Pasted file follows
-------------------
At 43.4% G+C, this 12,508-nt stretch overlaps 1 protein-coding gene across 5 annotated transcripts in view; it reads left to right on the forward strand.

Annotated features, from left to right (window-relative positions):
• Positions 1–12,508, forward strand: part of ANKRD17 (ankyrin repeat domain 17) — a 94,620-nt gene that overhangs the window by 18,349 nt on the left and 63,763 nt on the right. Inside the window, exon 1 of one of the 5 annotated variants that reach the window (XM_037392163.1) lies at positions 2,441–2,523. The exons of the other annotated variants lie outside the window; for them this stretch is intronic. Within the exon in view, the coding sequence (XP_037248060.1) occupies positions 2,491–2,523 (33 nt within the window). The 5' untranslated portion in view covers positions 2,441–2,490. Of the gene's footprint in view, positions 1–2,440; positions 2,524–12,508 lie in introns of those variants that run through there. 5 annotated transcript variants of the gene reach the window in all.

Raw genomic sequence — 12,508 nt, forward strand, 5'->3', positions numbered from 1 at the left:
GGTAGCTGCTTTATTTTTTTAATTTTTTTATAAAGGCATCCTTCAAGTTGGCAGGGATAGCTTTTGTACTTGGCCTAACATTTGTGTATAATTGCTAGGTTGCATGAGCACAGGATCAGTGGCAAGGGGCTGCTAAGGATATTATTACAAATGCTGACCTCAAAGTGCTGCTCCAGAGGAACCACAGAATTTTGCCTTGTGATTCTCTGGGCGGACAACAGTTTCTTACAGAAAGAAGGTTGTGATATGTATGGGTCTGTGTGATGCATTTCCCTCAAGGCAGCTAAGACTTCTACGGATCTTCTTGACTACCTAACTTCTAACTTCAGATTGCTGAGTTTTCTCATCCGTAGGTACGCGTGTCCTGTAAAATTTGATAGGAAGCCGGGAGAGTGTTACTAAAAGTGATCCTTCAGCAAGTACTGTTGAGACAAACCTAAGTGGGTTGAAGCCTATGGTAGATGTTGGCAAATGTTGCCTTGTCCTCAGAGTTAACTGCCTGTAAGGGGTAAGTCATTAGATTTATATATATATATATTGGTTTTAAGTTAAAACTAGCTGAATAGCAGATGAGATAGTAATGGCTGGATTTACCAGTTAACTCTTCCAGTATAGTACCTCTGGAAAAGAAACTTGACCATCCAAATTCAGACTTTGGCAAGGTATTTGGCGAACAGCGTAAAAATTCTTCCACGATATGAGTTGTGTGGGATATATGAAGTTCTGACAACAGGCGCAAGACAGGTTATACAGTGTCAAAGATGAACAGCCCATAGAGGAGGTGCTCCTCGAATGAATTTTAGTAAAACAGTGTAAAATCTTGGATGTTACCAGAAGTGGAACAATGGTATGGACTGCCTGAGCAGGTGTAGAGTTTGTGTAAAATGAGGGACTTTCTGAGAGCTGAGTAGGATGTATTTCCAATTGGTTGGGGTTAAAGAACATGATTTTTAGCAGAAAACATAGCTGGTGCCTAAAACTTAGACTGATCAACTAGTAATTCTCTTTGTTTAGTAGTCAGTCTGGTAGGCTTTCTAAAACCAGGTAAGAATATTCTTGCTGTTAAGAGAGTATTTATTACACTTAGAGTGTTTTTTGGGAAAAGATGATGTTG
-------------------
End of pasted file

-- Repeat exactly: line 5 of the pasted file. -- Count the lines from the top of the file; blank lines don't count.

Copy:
GGTAGCTGCTTTATTTTTTTAATTTTTTTATAAAGGCATCCTTCAAGTTGGCAGGGATAGCTTTTGTACTTGGCCTAACATTTGTGTATAATTGCTAGGTTGCATGAGCACAGGATCAGTGGCAAGGGGCTGCTAAGGATATTATTACAAATGCTGACCTCAAAGTGCTGCTCCAGAGGAACCACAGAATTTTGCCTTGTGATTCTCTGGGCGGACAACAGTTTCTTACAGAAAGAAGGTTGTGATATGTATGGGTCTGTGTGATGCATTTCCCTCAAGGCAGCTAAGACTTCTACGGATCTTCTTGACTACCTAACTTCTAACTTCAGATTGCTGAGTTTTCTCATCCGTAGGTACGCGTGTCCTGTAAAATTTGATAGGAAGCCGGGAGAGTGTTACTAAAAGTGATCCTTCAGCAAGTACTGTTGAGACAAACCTAAGTGGGTTGAAGCCTATGGTAGATGTTGGCAAATGTTGCCTTGTCCTCAGAGTTAACTGCCTGTAAGGGGTAAGTCATTAGATTTATATATATATATATTGGTTTTAAGTTAAAACTAGCTGAATAGCAGATGAGATAGTAATGGCTGGATTTACCAGTTAACTCTTCCAGTATAGTACCTCTGGAAAAGAAACTTGACCATCCAAATTCAGACTTTGGCAAGGTATTTGGCGAACAGCGTAAAAATTCTTCCACGATATGAGTTGTGTGGGATATATGAAGTTCTGACAACAGGCGCAAGACAGGTTATACAGTGTCAAAGATGAACAGCCCATAGAGGAGGTGCTCCTCGAATGAATTTTAGTAAAACAGTGTAAAATCTTGGATGTTACCAGAAGTGGAACAATGGTATGGACTGCCTGAGCAGGTGTAGAGTTTGTGTAAAATGAGGGACTTTCTGAGAGCTGAGTAGGATGTATTTCCAATTGGTTGGGGTTAAAGAACATGATTTTTAGCAGAAAACATAGCTGGTGCCTAAAACTTAGACTGATCAACTAGTAATTCTCTTTGTTTAGTAGTCAGTCTGGTAGGCTTTCTAAAACCAGGTAAGAATATTCTTGCTGTTAAGAGAGTATTTATTACACTTAGAGTGTTTTTTGGGAAAAGATGATGTTG